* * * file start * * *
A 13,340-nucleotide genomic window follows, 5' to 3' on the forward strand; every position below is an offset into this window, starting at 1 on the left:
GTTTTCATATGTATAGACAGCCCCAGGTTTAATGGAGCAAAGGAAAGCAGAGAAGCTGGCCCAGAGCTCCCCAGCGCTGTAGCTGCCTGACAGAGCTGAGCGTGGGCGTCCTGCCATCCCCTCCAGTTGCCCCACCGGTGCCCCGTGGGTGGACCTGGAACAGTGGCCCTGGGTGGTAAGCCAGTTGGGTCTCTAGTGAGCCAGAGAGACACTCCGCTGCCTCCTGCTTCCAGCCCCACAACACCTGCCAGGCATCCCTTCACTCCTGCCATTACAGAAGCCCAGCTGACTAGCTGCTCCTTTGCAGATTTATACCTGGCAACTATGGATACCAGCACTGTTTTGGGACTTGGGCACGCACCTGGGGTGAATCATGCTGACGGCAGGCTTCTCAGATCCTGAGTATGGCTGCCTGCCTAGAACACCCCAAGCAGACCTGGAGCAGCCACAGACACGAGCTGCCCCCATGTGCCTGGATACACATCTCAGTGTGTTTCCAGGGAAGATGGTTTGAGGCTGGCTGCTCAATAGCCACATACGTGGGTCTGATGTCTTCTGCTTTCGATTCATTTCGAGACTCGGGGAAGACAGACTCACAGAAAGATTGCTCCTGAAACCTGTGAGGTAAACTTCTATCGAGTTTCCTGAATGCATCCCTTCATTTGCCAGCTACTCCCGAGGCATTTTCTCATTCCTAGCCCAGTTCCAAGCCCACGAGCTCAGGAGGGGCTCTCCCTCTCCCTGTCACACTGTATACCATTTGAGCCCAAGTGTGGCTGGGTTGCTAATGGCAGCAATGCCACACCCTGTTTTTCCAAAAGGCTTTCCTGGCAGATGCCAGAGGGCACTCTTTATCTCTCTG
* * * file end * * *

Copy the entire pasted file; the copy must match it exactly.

A 13,340-nucleotide genomic window follows, 5' to 3' on the forward strand; every position below is an offset into this window, starting at 1 on the left:
GTTTTCATATGTATAGACAGCCCCAGGTTTAATGGAGCAAAGGAAAGCAGAGAAGCTGGCCCAGAGCTCCCCAGCGCTGTAGCTGCCTGACAGAGCTGAGCGTGGGCGTCCTGCCATCCCCTCCAGTTGCCCCACCGGTGCCCCGTGGGTGGACCTGGAACAGTGGCCCTGGGTGGTAAGCCAGTTGGGTCTCTAGTGAGCCAGAGAGACACTCCGCTGCCTCCTGCTTCCAGCCCCACAACACCTGCCAGGCATCCCTTCACTCCTGCCATTACAGAAGCCCAGCTGACTAGCTGCTCCTTTGCAGATTTATACCTGGCAACTATGGATACCAGCACTGTTTTGGGACTTGGGCACGCACCTGGGGTGAATCATGCTGACGGCAGGCTTCTCAGATCCTGAGTATGGCTGCCTGCCTAGAACACCCCAAGCAGACCTGGAGCAGCCACAGACACGAGCTGCCCCCATGTGCCTGGATACACATCTCAGTGTGTTTCCAGGGAAGATGGTTTGAGGCTGGCTGCTCAATAGCCACATACGTGGGTCTGATGTCTTCTGCTTTCGATTCATTTCGAGACTCGGGGAAGACAGACTCACAGAAAGATTGCTCCTGAAACCTGTGAGGTAAACTTCTATCGAGTTTCCTGAATGCATCCCTTCATTTGCCAGCTACTCCCGAGGCATTTTCTCATTCCTAGCCCAGTTCCAAGCCCACGAGCTCAGGAGGGGCTCTCCCTCTCCCTGTCACACTGTATACCATTTGAGCCCAAGTGTGGCTGGGTTGCTAATGGCAGCAATGCCACACCCTGTTTTTCCAAAAGGCTTTCCTGGCAGATGCCAGAGGGCACTCTTTATCTCTCTG